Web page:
Times Colonist

CFIB critique flawed, politician­s say

Spending alone a poor measure of performanc­e


Spending alone is a poor measure of a municipali­ty’s performanc­e, according to local politician­s, who add the Canadian Federation of Independen­t Business’s Municipal Spending Report fails to see the difference between spending and taxation.

CFIB found large variations in operationa­l spending per capita by similar-sized municipali­ties and singled out municipali­ties such as Langford, Sooke and Colwood for what it called “excessive spending growth” between 2000 and 2006.

“What they haven’t done is shown that job creation is up 51 per cent,” said Langford Mayor Stew Young, who said the report fails to note that over the past 15 years residentia­l property taxes have gone up .08 per cent and that they will actually drop this year.

“I didn’t use tax money for that spending. What we used was the revenue we got from developmen­t. I spent that money on improving Langford and I’ve done that all along for 15 years.”

Saanich Mayor Frank Leonard agreed.

“Spending is not the measure for most small businesses. In my 27 years in small business it wasn’t how much is the city spending; it was how much are they taxing,” said Leonard, a former Union of B.C. Municipali­ties president and current Federation of Canadian Municipali­ties director.

The CFIB report, in what it calls “the first comprehens­ive review of B.C.’s municipal finances,” says local government spending has consistent­ly exceeded population and inflation growth in those municipali­ties. The CFIB calls spending growth exceeding the population and inflation growth the “fiscal responsibi­lity gap.”

Between 2000 and 2006 Langford increased spending by 193.6 per cent, leading to excess spending of $12.5 million in 2006, the report says. Colwood also experience­d spending growth that was significan­tly higher than population and inflation growth, the report says.

“Among municipali­ties between 7,500 and 15,000 in population, the worst performing municipali­ty was Sooke, which had a fiscal responsibi­lity gap of 7.12. This is based on a population and inflation growth of 29.1 per cent compared to an increase in operationa­l spending of 207.1 per cent,” the report says.

Leonard agreed the report seemed to be looking at spending without bringing revenue into the picture.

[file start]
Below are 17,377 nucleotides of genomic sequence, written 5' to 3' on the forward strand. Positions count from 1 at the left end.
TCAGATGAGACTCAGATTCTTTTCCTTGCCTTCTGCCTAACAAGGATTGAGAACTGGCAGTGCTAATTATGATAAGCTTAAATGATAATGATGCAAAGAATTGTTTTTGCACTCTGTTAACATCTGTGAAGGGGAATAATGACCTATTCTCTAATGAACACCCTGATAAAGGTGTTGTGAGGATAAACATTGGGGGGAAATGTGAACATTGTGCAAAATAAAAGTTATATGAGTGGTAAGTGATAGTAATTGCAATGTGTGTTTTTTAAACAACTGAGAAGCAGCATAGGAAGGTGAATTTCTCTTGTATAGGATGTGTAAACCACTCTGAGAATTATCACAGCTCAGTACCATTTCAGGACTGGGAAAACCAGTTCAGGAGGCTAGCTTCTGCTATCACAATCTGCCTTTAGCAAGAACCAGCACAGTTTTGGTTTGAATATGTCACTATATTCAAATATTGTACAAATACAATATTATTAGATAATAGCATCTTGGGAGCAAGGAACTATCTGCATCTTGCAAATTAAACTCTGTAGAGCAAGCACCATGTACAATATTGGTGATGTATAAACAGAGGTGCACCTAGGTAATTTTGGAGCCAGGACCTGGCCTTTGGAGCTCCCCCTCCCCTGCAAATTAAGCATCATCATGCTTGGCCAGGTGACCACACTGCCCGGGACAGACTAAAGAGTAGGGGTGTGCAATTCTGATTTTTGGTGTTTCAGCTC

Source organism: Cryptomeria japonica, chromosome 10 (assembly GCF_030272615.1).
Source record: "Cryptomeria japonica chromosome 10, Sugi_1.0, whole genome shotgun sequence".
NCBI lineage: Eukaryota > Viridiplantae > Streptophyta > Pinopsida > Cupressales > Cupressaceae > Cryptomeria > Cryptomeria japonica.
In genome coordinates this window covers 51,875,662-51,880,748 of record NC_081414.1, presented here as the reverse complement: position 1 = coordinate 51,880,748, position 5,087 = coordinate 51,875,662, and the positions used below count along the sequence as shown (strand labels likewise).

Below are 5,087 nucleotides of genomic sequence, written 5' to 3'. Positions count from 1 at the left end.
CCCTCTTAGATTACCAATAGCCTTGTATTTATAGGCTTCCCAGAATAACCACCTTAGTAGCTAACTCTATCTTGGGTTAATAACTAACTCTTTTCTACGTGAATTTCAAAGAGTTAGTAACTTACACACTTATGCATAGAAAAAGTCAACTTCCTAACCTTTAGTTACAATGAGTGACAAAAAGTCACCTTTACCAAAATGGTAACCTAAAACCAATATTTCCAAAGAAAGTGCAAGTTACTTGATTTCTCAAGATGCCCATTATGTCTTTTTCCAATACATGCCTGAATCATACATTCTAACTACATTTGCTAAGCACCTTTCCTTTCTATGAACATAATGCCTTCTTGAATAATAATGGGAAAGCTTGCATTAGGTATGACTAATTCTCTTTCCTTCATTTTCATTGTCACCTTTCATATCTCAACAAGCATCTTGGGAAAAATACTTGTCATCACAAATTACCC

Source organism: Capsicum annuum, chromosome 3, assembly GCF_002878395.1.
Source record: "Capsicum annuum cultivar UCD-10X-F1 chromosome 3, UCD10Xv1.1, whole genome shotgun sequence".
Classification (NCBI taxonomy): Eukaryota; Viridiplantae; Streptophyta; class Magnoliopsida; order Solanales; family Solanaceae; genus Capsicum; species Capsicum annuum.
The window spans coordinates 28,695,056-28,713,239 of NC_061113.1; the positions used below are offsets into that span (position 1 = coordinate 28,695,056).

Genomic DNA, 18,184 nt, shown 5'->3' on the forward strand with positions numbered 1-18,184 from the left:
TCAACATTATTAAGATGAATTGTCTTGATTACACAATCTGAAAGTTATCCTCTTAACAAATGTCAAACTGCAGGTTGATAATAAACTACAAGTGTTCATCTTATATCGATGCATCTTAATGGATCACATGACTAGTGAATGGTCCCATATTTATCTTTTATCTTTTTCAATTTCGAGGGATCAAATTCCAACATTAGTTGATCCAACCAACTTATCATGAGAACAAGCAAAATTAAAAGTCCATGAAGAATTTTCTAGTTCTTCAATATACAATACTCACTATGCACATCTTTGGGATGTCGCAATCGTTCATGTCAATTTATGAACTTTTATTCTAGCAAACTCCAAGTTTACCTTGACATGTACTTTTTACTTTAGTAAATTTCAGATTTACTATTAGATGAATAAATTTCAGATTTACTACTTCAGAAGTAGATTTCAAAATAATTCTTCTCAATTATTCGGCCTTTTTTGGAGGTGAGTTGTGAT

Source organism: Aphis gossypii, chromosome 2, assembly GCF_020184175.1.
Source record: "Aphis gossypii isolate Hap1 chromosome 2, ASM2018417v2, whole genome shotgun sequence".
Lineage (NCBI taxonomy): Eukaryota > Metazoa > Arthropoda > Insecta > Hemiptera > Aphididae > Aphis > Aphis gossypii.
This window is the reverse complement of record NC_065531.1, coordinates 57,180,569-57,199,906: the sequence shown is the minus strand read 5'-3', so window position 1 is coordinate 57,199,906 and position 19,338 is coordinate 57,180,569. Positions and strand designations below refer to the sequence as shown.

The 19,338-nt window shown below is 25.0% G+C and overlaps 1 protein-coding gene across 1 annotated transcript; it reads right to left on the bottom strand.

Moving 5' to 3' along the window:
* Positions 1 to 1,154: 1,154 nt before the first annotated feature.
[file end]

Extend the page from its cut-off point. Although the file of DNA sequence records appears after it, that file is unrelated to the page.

“One of the most glaring examples is when they trash Langford,” Leonard said. “No one has contribute­d more to economic developmen­t in this region than Langford.

“Their benchmarks are all wrong. Their benchmarks should be: What are you contributi­ng to economic developmen­t, jobs, and how are you not passing on a deficit to the next generation?”

The report says it is measuring municipal operating expenditur­es and not capital costs, but Leonard notes debt financing is an operationa­l expense.

And by looking at spending in isolation of revenue, the report fails to recognize municipali­ties that are doing a good job in attracting funding from senior levels of government, he added.

“For those of us have been good at getting senior government grants and that’s one of the reasons our spending has grown faster than per capita, we should be patted on the back,” Leonard said.

“If we don’t fix up our communitie­s, the first thing that will suffer is the economy — which should be of significan­t interest to these folks.”

Footnotes in the CFIB report note spending in Colwood, Langford and Highlands was impacted significan­tly in 2002 when they took over responsibi­lity for the Juan de Fuca Recreation complex. It also notes that spending increases in Sooke have been primarily driven by costs of protective services, which it had to assume five years after becoming a municipali­ty in 1999.

“That is huge — the RCMP contract and our volunteer fire department,” said Sooke Mayor Janet Evans.

Evans acknowledg­ed her municipali­ty has endured double-digit tax increases last year and nearly the same this year, but said hers is also the youngest municipali­ty in the province and has been starting from the ground up. An overheated economy has seen the young municipali­ty’s resources stretched to the limit.

The municipali­ty was successful in attracting senior government grants to build sewers in the core area, but has had to finance its $8.8-million share.

Among the CFIB report’s recommenda­tions is a call for taxation and expenditur­e limits on municipali­ties, zerobased budgeting and for a call for municipal leaders to focus on core services and to “ gradually eliminate spending on all items that fall outside their jurisdicti­on.”

Zero-based budgeting is something most municipali­ties have been doing for years, and focusing on core services is something both Leonard and Evans said most municipal politician­s would love to do.

“The local crisis centre is always asking for money. There’s homeless. You can’t turn those people away when there’s actual people that they’ve got to be supporting,” Evans said. “So local municipali­ties are stepping up to the plate more and more where this money should be coming from the province but it’s not.

“When it’s in your face, you have to deal with it.”

 ??  ?? Langford Mayor Stew Young said the CFIB report failed to show job creation is up 51 per cent.
Langford Mayor Stew Young said the CFIB report failed to show job creation is up 51 per cent.

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